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The Dormition Of The Theotokos And Ever-Virgin Mary

dormition-of-theotokos

The Theotokos had now reached an advanced age. Her fervent and unceasing desire was to leave the body and be with her beloved Son and God. The Mother of God did not fear death, nor did she seek to avoid it. She knew that death had already been overcome by her Son and God. At that time she still lived in the house of John the Evangelist on Mount Sion. She often went from there to the Mount of Olives to offer fervent prayers. As she was thus praying on the Mount of Olives that the Lord quickly take her to heaven, there appeared before her the archangel Gabriel and disclosed to the Theotokos the following: “Thus says your Son: The days are approaching when I will take My Mother unto Me”. Thus the Virgin heard those much longed for words which she received with gladness.

Tradition has it that it occurred on a Friday. Thus after three days, on a Sunday, she would depart and be with Christ. On the message of the angel, she uttered the following prayer to God: “I would not have been worthy to receive Thee, O Lord, into my womb, unless Thou Thyself had mercy on me, Thy slave. I kept the treasure entrusted to me and, therefore, I have the boldness to ask Thee, O King of glory, to protect me from the power of Gehenna”. The Theotokos also desired to behold the holy Apostles who were scattered throughout the world preaching the Gospel. When the Virgin knelt and offered her petition and thanksgiving, her prayer was accompanied by a manifestation: the olive trees growing on the Mount of Olives bowed with her as they were animate. When the Theotokos knelt, the trees bent down; when she arose, the trees straightened themselves out again. Thus, even the trees revered and honoured the Mother of God.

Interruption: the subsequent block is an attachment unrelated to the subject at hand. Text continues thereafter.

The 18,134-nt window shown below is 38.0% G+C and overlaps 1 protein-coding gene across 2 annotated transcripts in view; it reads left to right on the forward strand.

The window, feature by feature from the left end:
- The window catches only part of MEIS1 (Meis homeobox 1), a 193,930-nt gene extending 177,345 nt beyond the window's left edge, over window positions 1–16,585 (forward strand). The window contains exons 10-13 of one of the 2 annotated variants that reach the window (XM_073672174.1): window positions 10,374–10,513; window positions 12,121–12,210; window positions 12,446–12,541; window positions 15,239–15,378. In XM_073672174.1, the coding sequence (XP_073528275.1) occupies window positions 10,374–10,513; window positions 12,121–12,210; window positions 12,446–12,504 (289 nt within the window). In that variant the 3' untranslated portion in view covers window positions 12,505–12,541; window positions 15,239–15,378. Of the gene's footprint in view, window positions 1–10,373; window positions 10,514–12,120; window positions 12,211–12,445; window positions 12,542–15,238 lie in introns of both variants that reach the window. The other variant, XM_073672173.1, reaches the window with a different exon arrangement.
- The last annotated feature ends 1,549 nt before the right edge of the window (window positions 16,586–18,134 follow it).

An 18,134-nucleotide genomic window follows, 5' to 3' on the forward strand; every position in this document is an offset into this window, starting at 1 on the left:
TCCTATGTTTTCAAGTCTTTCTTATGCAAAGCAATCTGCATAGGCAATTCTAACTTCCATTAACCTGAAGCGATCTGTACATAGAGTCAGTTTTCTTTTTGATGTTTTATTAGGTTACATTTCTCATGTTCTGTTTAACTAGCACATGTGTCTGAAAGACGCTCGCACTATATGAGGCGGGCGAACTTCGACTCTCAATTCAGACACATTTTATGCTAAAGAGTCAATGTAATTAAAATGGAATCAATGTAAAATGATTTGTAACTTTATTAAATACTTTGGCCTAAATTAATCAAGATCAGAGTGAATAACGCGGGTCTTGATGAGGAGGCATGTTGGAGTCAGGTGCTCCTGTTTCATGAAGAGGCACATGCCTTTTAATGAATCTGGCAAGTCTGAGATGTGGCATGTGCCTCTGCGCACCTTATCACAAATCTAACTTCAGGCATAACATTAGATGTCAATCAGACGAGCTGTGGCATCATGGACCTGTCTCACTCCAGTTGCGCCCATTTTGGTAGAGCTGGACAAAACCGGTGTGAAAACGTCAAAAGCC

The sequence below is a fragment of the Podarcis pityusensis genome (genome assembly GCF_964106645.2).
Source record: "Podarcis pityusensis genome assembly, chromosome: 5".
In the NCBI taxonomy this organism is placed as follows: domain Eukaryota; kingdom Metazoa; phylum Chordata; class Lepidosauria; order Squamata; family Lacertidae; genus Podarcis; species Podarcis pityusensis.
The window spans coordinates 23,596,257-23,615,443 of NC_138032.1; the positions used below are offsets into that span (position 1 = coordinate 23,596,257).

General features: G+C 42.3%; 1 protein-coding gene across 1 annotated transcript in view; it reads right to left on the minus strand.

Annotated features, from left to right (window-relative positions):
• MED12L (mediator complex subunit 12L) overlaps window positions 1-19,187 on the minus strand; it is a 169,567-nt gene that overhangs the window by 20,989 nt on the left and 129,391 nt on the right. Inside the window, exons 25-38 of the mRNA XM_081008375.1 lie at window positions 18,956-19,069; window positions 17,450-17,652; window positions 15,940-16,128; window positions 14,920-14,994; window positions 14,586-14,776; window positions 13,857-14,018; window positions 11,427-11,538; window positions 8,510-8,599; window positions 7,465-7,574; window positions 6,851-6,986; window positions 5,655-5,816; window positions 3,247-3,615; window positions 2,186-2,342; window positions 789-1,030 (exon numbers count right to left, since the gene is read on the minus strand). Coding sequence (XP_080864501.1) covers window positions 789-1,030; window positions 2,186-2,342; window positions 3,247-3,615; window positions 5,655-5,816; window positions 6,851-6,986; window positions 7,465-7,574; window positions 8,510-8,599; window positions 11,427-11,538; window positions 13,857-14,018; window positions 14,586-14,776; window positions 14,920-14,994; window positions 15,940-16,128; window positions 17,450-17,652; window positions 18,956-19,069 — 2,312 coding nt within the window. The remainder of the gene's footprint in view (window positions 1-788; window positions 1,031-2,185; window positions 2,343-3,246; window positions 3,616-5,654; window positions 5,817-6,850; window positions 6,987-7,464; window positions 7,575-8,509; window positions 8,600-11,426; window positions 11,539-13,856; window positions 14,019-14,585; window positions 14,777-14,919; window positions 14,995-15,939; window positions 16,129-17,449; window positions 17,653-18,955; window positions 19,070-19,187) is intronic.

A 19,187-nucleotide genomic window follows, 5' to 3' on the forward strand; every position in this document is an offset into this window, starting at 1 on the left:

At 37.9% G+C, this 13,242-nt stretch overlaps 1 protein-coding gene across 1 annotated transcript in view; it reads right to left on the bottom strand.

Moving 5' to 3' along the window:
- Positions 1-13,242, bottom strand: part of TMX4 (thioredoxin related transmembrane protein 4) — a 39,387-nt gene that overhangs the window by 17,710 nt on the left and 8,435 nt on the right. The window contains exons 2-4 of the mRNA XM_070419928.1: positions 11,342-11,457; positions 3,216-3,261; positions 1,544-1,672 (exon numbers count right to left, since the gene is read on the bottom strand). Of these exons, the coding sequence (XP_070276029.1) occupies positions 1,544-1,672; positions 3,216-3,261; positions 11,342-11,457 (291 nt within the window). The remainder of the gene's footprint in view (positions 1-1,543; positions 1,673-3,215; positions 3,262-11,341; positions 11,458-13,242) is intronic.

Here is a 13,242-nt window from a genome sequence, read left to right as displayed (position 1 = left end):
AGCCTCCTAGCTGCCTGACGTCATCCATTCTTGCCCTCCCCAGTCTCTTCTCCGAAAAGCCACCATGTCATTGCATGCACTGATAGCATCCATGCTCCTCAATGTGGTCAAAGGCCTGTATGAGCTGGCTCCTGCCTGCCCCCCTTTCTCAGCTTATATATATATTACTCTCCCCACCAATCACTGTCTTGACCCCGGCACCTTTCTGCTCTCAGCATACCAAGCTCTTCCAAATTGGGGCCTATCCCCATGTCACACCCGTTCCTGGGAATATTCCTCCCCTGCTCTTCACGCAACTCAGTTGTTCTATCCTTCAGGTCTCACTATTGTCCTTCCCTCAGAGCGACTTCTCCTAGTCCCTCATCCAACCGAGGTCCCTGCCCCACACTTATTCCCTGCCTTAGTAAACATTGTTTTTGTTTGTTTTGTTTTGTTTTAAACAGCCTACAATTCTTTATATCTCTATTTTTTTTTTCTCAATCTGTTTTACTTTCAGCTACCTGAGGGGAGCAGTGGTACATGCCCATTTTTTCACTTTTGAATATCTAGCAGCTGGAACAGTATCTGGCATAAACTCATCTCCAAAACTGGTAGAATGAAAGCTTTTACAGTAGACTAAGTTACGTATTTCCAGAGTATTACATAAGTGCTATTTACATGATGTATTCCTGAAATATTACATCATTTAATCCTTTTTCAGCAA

After completing her prayer, the Theotokos returned to her home. The Theotokos prepared for her repose. She told the matter to the beloved disciple John, who had taken her into his home as his own mother. She ordered that her bed and room be decorated, and that incense and as many lamps as possible to be lit in it. She then changed her clothes. Simply put, all necessary preparations for her burial were made.

John at once sent for James. John also sent for all their relatives and neighbours, informing them of the imminent repose of the Mother of God. James, too informed all the Christians, both them that were in Jerusalem and in the surrounding towns and villages. Thus, a great multitude of the faithful gathered around the Theotokos. The whole house was filled with weeping and lamentation. The Theotokos, however, asked them not to weep for her, but to rejoice at her repose. These comforting words dried the tears and brought solace to their sorrow.